For more information and help for the treatment of generalized anxiety disorder, please contact Dr. Andrew Rosen and The Center for Treatment of Anxiety Disorders in Delray Beach, Florida at 561-496-1094 or email Dr. Rosen and The Center today.

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Fear of Flying – Help in South Florida

Anxiety disorders affect millions of people in the United States. Typically, anxiety disorders are characterized by extreme fear, nervousness, or worry about something specific (for example: fear of public speaking or a fear of social situations). These worries lead the person to avoid specific places or activities. One of the most common fears is a fear of flying, and it is often brought to the forefront in people who suffer from it by media coverage of airplane crashes such as the recent Asiana Airlines disaster in San Francisco.

As with any anxiety, fear of flying (also known as aerophobia or aviophobia) leads people to experience irrational thoughts of the possibility that something will happen when they fly, even though the odds against being hurt or killed in a plane crash are enormous. This fear of flying can be from anxiety over the actual process of flying or can be from a combination of several anxiety components that are not all specific to airplanes. These components can include:

  • Fear of dying
  • Fear of enclosed spaces (claustrophobia)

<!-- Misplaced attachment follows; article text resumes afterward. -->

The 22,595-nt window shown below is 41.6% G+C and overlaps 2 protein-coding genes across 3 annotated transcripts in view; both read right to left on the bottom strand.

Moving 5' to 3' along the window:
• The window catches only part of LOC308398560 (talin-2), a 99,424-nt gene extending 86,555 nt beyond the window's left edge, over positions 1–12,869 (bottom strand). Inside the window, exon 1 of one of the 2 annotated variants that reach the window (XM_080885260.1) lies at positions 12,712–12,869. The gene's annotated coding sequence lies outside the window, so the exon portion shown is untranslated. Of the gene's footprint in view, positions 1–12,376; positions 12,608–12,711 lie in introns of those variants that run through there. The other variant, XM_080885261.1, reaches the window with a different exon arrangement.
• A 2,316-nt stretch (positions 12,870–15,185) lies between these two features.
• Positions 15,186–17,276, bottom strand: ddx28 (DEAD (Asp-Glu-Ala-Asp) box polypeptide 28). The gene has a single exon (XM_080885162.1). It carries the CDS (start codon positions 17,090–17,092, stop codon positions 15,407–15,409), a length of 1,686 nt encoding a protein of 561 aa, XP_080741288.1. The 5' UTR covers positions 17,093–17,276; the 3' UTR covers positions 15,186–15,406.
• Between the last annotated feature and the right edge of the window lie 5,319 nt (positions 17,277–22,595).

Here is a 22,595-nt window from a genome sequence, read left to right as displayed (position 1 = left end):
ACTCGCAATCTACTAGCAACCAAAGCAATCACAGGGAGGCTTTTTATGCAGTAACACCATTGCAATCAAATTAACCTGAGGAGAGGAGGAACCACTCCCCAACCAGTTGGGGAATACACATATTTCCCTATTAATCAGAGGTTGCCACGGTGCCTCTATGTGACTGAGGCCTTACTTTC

• Worry that you will be sick in front of other passengers if your plane hits turbulence
  • Not being in control
  • Fear of heights
  • Fear of terrorism

Physically and emotionally, the symptoms that come with a fear of flying are similar to those seen in most generalized anxiety disorders. The physical symptoms can include:

  • Chest pain
  • Heart palpitations
  • Being easily startled
  • Abdominal discomfort
  • Sweating and nausea
  • Muscle tension
  • Shortness of breath or rapid breathing

Emotional symptoms can include:

  • Negative expectancies
  • Impaired memory
  • Poor or clouded judgment
  • Narrowed perceptions

Because flying anxiety can ruin family vacations and make it impossible for business people to travel, it is beneficial to try one of the many effective ways to cope with a fear of flying:

  • Know what to expect: educating yourself to understand the sounds and sensations of flying can help you realize the aircraft will not fall apart during flight
  • Realize that being paralyzed with fear will not make you any safer
  • Avoid watching disaster movies or media coverage about airplane crashes prior to your flight. Keep in mind that, for every plane crash, thousands of other planes make it safely to their destination
  • If you are claustrophobic, choose an aisle seat so you don’t feel closed in
  • Focus on something that can help you relax instead of focusing on your fear. Bring a book, a puzzle book, music, an iPad or tablet with you while you travel. These distractions give you something else to focus on.